Dutch architect and designer Rolf Bruggink’s latest project, House of Rolf, is a renovated 19th century coach house with a modern interior made entirely out of reconstituted materials from a separate building on the same piece of land.
The former coach house, originally built in 1895 in the back garden of a wealthy aristocrat’s home located in the stately Maliebaan district of Utrecht, had a 200 sq m wooden outbuilding added to the property in the 1950’s. This building, demolished by Bruggink after buying the property in 2011, provided the recovered materials used in the construction of a new sculptural and functional structure, which forms the beating heart of the 50 sq m coach house. The result is a construction of architectural shapes that are rich and unusual in their diversity of texture and matter.
The finished house is a stunning example of making the most of limited space. The interior is divided into three zones. The first zone is left completely empty so that the original coach house can be fully experienced. The middle zone contains a structure that stands completely free from the coach house shell so that one can easily look beyond it from the entrance. This second zone houses the kitchen, bedroom, toilet, shower, bathroom and office. By positioning this sculptural structure in the middle of the house a front, middle and back division is created. This functional object thus simultaneously divides as well as connects the space.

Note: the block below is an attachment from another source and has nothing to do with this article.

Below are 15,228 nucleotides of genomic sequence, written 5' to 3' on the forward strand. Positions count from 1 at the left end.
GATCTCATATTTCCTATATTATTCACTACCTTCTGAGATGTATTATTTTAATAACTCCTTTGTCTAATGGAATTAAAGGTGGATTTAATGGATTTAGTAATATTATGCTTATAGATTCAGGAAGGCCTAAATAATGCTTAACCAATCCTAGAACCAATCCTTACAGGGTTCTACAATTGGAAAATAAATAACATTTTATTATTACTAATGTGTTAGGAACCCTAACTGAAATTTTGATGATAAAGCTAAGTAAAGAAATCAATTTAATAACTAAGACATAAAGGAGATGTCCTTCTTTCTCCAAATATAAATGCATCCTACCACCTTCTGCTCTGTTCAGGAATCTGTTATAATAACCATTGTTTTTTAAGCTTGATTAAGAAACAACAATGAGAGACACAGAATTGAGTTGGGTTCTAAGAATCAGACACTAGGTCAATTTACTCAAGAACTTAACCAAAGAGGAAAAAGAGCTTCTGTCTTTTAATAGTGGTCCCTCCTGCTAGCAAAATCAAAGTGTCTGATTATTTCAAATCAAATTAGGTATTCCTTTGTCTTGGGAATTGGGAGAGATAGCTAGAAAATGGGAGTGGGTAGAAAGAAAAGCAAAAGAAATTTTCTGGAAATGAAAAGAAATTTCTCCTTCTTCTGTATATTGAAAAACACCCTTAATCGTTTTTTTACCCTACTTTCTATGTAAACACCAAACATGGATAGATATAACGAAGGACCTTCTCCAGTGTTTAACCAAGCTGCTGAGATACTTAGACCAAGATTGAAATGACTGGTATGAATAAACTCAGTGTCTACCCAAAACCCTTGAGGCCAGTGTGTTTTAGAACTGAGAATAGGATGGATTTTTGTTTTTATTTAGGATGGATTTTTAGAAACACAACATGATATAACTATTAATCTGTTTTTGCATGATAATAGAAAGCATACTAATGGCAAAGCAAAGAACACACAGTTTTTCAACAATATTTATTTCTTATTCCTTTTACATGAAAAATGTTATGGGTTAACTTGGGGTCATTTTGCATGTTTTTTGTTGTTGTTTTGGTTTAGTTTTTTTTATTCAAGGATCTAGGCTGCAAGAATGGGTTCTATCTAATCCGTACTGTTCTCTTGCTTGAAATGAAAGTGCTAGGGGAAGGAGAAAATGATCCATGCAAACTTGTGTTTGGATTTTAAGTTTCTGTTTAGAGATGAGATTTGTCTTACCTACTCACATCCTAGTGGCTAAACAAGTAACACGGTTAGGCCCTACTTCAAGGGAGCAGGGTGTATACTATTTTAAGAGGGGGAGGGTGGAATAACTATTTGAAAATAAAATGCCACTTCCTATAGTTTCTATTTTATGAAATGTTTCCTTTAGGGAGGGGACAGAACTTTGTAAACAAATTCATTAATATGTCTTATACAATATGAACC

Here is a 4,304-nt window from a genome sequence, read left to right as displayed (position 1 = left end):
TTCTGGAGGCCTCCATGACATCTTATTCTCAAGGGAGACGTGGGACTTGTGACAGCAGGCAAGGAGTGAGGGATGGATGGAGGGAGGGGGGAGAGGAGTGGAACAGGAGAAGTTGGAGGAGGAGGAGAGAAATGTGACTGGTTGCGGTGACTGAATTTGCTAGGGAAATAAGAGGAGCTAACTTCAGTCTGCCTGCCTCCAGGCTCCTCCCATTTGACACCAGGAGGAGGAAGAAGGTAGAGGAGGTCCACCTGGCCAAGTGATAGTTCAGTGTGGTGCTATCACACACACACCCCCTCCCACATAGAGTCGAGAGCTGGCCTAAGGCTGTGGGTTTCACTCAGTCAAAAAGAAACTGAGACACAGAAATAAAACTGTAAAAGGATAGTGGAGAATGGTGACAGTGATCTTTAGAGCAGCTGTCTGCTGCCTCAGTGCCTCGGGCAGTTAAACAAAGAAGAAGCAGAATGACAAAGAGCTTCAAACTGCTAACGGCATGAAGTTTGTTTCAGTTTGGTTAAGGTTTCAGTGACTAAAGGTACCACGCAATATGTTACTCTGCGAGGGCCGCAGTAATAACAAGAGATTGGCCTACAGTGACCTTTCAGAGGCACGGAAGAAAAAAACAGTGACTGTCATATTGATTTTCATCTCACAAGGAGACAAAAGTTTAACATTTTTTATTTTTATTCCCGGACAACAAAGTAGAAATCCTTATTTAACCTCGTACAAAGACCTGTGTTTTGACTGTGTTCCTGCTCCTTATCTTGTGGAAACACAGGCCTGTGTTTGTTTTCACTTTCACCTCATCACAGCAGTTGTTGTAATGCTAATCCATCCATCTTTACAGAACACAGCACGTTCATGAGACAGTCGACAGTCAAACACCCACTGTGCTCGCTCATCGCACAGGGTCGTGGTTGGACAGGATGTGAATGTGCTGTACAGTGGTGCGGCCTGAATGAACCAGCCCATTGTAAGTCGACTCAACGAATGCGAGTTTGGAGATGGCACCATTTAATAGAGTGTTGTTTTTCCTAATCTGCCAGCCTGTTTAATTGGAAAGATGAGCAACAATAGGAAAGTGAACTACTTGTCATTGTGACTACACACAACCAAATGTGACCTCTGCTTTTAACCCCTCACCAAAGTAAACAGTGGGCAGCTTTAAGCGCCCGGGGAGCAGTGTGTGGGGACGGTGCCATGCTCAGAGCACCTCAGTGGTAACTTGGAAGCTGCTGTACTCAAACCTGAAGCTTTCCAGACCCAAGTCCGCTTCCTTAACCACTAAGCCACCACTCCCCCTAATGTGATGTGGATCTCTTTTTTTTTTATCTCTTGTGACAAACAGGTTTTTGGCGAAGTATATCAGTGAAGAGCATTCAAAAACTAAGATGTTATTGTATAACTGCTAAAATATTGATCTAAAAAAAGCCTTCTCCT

In the third zone a second structure is located which together with the structure in the middle zone, form House of Rolf’s sculptural living space. On the back wall a new large format panorama window has been cut out of the shell of the coach house allowing light to flood into the space. This is the only intervention made in the original shell of the building.